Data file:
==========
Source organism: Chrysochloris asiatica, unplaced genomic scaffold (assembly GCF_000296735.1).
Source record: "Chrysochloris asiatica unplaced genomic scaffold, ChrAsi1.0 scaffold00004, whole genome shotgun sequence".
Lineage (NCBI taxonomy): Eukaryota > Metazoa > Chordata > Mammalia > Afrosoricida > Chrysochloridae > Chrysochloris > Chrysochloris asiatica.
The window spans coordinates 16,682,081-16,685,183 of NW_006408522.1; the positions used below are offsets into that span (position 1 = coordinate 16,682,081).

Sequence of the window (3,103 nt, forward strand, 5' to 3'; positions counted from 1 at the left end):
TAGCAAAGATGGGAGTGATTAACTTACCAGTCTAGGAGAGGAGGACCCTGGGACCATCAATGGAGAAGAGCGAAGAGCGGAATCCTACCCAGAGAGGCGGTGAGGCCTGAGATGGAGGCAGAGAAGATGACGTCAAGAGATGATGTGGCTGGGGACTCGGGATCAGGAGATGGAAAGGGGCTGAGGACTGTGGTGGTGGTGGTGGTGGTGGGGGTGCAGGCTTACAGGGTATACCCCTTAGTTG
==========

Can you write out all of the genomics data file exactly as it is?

Source organism: Chrysochloris asiatica, unplaced genomic scaffold (assembly GCF_000296735.1).
Source record: "Chrysochloris asiatica unplaced genomic scaffold, ChrAsi1.0 scaffold00004, whole genome shotgun sequence".
Lineage (NCBI taxonomy): Eukaryota > Metazoa > Chordata > Mammalia > Afrosoricida > Chrysochloridae > Chrysochloris > Chrysochloris asiatica.
The window spans coordinates 16,682,081-16,685,183 of NW_006408522.1; the positions used below are offsets into that span (position 1 = coordinate 16,682,081).

Sequence of the window (3,103 nt, forward strand, 5' to 3'; positions counted from 1 at the left end):
TAGCAAAGATGGGAGTGATTAACTTACCAGTCTAGGAGAGGAGGACCCTGGGACCATCAATGGAGAAGAGCGAAGAGCGGAATCCTACCCAGAGAGGCGGTGAGGCCTGAGATGGAGGCAGAGAAGATGACGTCAAGAGATGATGTGGCTGGGGACTCGGGATCAGGAGATGGAAAGGGGCTGAGGACTGTGGTGGTGGTGGTGGTGGTGGGGGTGCAGGCTTACAGGGTATACCCCTTAGTTG